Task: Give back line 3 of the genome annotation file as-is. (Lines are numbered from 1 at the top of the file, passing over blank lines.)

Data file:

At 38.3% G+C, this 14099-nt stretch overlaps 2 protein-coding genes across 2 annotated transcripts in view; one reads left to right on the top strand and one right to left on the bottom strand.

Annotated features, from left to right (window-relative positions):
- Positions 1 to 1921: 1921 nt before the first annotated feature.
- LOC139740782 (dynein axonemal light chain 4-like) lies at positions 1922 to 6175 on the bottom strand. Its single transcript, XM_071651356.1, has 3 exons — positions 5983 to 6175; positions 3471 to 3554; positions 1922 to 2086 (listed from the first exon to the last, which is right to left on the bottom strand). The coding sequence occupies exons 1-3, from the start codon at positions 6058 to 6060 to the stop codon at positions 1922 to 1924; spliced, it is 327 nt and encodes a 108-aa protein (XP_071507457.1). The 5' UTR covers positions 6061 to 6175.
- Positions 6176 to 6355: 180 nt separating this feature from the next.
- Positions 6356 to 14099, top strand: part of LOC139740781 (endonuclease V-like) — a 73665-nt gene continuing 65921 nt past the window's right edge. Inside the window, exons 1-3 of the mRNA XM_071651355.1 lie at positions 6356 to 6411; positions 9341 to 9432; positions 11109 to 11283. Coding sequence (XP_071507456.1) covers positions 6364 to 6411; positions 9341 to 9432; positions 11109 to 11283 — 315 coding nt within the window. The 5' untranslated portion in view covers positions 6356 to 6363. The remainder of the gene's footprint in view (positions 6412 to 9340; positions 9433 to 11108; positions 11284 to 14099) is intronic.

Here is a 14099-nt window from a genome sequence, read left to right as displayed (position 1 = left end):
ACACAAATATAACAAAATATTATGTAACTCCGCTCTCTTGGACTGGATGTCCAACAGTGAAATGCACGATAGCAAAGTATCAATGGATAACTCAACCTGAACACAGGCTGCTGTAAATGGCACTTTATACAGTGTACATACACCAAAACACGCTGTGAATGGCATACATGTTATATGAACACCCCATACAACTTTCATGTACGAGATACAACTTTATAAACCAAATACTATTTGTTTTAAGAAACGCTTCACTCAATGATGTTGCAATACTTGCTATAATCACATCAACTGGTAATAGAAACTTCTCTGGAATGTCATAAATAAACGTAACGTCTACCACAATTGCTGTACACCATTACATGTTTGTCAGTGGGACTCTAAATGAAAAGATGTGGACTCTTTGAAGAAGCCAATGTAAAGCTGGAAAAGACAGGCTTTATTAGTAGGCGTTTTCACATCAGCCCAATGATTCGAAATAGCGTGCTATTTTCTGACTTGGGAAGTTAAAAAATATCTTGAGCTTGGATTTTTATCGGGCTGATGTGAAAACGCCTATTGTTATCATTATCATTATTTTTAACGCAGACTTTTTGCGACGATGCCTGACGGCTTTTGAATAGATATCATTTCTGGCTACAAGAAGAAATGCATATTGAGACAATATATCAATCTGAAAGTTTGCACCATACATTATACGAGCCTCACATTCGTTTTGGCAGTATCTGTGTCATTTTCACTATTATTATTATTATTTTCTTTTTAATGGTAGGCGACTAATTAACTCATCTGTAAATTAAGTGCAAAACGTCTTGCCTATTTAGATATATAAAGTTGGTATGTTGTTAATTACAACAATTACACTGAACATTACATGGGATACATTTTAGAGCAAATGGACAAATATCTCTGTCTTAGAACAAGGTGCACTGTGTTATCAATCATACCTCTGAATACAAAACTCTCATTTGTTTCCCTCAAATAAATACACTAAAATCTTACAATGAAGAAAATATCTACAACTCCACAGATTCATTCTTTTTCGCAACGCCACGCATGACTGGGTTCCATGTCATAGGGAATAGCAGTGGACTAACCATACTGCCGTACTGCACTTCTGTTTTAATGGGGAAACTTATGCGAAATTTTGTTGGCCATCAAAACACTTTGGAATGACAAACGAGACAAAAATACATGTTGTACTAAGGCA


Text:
- Positions 1 to 1921: 1921 nt before the first annotated feature.